Table 1.

Baseline characteristics of the 37 patients with COVID-19 admitted to the ICU due to acute respiratory distress syndrome

Variable  Total (n=37)  LVEF<50% (n=6)  LVEF ≥ 50% (n=31)  P 
Age, y  67.6 [59.6-70.5]  69.6 [68.3-70.8]  65.8 [57.7-70.5]  .117 
Male  34 (91.9)  5 (83.3)  29 (93.6)  .421 
Ischemic heart disease  2 (5.4)  2 (6.5)  .999 
Previous systolic dysfunction  .999 
Chronic kidney disease  1 (2.7)  1 (3.2)  0.999 
Chronic lung disease  8 (21.6)  2 (33.3)  6 (19.4)  0.591 
ACE-I  17 (45.9)  3 (50)  14 (45.2)  0.999 
PaO2/FIO2  107.5 [78-125]  99 [85-109]  110 [78-133]  .4225 
Biomarkers
High-sensitivity troponin T (ng/mL)  31.1 [21-103]  210 [28-326]  30.9 [20-81]  .0698 
NT-proBNP (pg/mL)  1.367 [766-4.868]  3.023.5 [1.174-7.714]  1.367 [742-4.868]  .5365 
CRP (mg/L)  275.5 [187-370]  263 [186-435]  277 [188-361]  .9831 
Ferritin (ng/mL)  1.505.5 [663-3.055.6]  1.676.5 [681-3.223]  1.505.5 [583-2.888]  .8318 
Echocardiographic findings
LVEF (%)  55.9±8.9  40.8±3.8  58.9±6.2  .0001 
Regional wall motion abnormalities  3 (8.1)  3 (50)  .003 
Depressed RV systolic function  3 (8.1)  2 (33.3)  1 (3.2)  .015 
RV dilation  3 (8.1)  1 (16.7)  2 (6.5)  .425 
Pericardial effusion  4 (10.8)  2 (33.3)  2 (6.45)  .055 

ACE-I, angiotensin-converting enzyme inhibitors; CRP, C-reactive protein; LVEF, left ventricular ejection fraction; NT-proBNP, N-terminal pro-brain natriuretic peptide; PaO2/FIO2, ratio of arterial oxygen partial pressure to fractional inspired oxygen; RV, right ventricle.

Values are expressed as No. (%), mean ± SD or median [interquartile range].

Figure 1.

Biomarkers according to the presence of ventricular dysfunction in patients with COVID-19 admitted to the intensive care unit with respiratory distress syndrome. CRP, C-reactive protein; LVEF, left ventricular ejection fraction; NT-proBNP, N-terminal brain natriuretic peptide.

(0.19MB).

This is the first prospective study in our setting to assess acute myocardial injury in critical patients with severe acute respiratory distress syndrome due to COVID-19 based on biomarkers and echocardiographic findings. The prevalence of reduced LVEF in our series was higher than expected (16.2%) and higher than in previously published retrospective studies. In a recent study of 419 patients with COVID-19, of whom 36 required ICU admission, 11% of this ICU group had LV dysfunction defined as an LVEF<55%.4 Deng et al.5 described a prevalence of LV dysfunction (LVEF<50%) of 7.5% in a cohort of 67 patients admitted with severe disease. Of note, in our cohort, these patients had higher levels of high-sensitivity troponin T and a higher prevalence of pericardial effusion (33.3%), although this was not associated with increased mortality or readmission, perhaps because the reduction was mild to moderate in all cases.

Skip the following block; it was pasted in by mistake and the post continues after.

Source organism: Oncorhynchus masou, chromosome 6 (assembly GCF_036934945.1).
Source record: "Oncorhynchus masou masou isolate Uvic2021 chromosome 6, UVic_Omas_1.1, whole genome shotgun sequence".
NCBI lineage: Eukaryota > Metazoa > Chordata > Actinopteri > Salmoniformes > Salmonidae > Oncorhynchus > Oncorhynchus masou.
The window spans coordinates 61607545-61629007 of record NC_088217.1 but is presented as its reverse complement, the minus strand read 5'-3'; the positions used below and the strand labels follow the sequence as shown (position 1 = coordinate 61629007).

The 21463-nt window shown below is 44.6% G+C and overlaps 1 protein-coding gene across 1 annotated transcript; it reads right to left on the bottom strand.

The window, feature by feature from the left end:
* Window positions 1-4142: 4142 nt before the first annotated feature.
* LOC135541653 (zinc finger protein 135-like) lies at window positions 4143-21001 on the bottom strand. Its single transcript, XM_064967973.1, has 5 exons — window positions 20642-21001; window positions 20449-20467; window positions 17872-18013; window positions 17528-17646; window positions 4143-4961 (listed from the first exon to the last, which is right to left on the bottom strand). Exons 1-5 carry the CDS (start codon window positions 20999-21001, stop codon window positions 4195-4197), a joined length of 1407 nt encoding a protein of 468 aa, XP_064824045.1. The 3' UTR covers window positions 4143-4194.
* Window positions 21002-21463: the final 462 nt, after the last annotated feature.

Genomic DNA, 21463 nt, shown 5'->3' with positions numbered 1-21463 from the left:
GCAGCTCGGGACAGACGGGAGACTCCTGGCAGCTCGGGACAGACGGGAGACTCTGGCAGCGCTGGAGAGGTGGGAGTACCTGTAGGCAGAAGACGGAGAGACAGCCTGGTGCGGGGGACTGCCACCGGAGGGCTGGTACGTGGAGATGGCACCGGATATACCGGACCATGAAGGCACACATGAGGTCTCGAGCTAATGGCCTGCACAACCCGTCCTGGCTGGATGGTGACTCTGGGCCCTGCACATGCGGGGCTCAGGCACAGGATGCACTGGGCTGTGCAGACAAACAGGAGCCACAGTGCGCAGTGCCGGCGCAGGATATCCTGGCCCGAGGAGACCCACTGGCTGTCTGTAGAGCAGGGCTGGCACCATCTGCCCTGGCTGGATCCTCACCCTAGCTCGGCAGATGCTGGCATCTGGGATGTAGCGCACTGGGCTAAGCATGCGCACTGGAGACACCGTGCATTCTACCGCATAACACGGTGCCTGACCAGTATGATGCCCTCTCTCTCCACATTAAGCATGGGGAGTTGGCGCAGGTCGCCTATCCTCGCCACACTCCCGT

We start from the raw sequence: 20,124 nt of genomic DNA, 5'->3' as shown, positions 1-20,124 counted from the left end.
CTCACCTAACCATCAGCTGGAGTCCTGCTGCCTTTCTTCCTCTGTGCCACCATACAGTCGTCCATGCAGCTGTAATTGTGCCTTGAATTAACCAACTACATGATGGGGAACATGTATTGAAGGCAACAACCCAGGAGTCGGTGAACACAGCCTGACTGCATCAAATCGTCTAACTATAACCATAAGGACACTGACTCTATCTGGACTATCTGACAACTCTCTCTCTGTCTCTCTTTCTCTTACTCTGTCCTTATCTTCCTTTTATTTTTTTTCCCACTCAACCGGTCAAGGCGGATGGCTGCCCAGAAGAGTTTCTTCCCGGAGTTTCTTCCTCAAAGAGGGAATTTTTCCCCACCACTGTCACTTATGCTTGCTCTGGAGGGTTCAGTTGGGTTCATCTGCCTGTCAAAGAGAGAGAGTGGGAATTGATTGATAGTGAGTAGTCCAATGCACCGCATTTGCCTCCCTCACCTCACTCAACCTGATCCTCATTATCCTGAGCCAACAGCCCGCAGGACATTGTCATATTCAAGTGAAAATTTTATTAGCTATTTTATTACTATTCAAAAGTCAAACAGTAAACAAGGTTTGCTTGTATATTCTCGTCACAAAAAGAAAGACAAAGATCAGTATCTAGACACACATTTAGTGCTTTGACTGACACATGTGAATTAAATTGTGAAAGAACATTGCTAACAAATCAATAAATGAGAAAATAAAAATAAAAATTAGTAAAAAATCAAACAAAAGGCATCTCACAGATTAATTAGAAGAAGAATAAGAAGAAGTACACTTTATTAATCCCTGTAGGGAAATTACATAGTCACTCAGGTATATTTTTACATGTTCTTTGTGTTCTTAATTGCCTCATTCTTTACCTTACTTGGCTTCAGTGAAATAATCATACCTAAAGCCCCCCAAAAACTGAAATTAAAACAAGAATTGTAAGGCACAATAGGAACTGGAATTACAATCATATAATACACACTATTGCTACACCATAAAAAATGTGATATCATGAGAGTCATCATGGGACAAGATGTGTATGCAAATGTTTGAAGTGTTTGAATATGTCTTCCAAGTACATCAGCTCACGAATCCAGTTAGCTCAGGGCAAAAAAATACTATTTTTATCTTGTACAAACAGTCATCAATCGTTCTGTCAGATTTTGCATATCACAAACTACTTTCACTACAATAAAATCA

In our unselected cohort of critical patients with COVID-19 admitted to ICU, LV dysfunction determined on handheld ultrasound was not associated with higher mortality. These results support the recommendations of the Spanish Society of Cardiac Imaging that, given the risk of echocardiography, its use should be limited, even in critical patients, to only certain subgroups of patients such as those with heart failure, arrhythmias, electrocardiographic changes, or cardiomegaly.

Acknowledgements

The authors thank Tomás Benito-González for his help in preparing this article.

References
[1]
S. Shi, M. Qin, B. Shen, et al.
Association of cardiac injury with mortality in hospitalized patients with COVID-19 in Wuhan.
[2]
T. Guo, Y. Fan, M. Chen, et al.
Cardiovascular implications of fatal outcomes of patients with coronavirus disease 2019 (COVID-19).
[3]
Y.Y. Zheng, Y.T. Ma, J.Y. Zhang, X. Xie.
COVID-19 and the cardiovascular system.
Nat Rev Cardiol., 17 (2020), pp. 259-260
[4]
J.-H. Zeng, Y. Liu, J. Yuan, et al.
Clinical characteristics and cardiac injury description of 419 cases of COVID-19 in Shenzhen.
China. SSRN Electron J., (2020),
[5]
Q. Deng, B. Hu, Y. Zhang, et al.
Suspected myocardial injury in patients with COVID-19: Evidence from front-line clinical observation in Wuhan.
China. Int J Cardiol., (2020),
Copyright © 2020. Sociedad Española de Cardiología